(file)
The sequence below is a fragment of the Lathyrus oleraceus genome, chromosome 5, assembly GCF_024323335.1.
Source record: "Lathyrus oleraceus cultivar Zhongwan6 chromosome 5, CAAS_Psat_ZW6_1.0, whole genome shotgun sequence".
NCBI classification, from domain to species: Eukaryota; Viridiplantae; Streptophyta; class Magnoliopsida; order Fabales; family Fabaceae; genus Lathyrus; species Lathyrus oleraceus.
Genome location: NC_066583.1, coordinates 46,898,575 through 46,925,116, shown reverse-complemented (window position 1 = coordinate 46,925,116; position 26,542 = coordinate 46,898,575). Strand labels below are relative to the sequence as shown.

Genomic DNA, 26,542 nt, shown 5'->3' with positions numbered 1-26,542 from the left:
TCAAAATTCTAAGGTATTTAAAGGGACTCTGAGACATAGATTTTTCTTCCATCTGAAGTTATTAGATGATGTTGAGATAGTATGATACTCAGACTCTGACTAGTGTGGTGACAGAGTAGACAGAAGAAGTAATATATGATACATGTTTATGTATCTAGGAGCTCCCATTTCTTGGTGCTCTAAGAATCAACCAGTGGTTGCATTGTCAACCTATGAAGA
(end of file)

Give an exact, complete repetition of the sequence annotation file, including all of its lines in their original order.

The sequence below is a fragment of the Lathyrus oleraceus genome, chromosome 5, assembly GCF_024323335.1.
Source record: "Lathyrus oleraceus cultivar Zhongwan6 chromosome 5, CAAS_Psat_ZW6_1.0, whole genome shotgun sequence".
NCBI classification, from domain to species: Eukaryota; Viridiplantae; Streptophyta; class Magnoliopsida; order Fabales; family Fabaceae; genus Lathyrus; species Lathyrus oleraceus.
Genome location: NC_066583.1, coordinates 46,898,575 through 46,925,116, shown reverse-complemented (window position 1 = coordinate 46,925,116; position 26,542 = coordinate 46,898,575). Strand labels below are relative to the sequence as shown.

Genomic DNA, 26,542 nt, shown 5'->3' with positions numbered 1-26,542 from the left:
TCAAAATTCTAAGGTATTTAAAGGGACTCTGAGACATAGATTTTTCTTCCATCTGAAGTTATTAGATGATGTTGAGATAGTATGATACTCAGACTCTGACTAGTGTGGTGACAGAGTAGACAGAAGAAGTAATATATGATACATGTTTATGTATCTAGGAGCTCCCATTTCTTGGTGCTCTAAGAATCAACCAGTGGTTGCATTGTCAACCTATGAAGA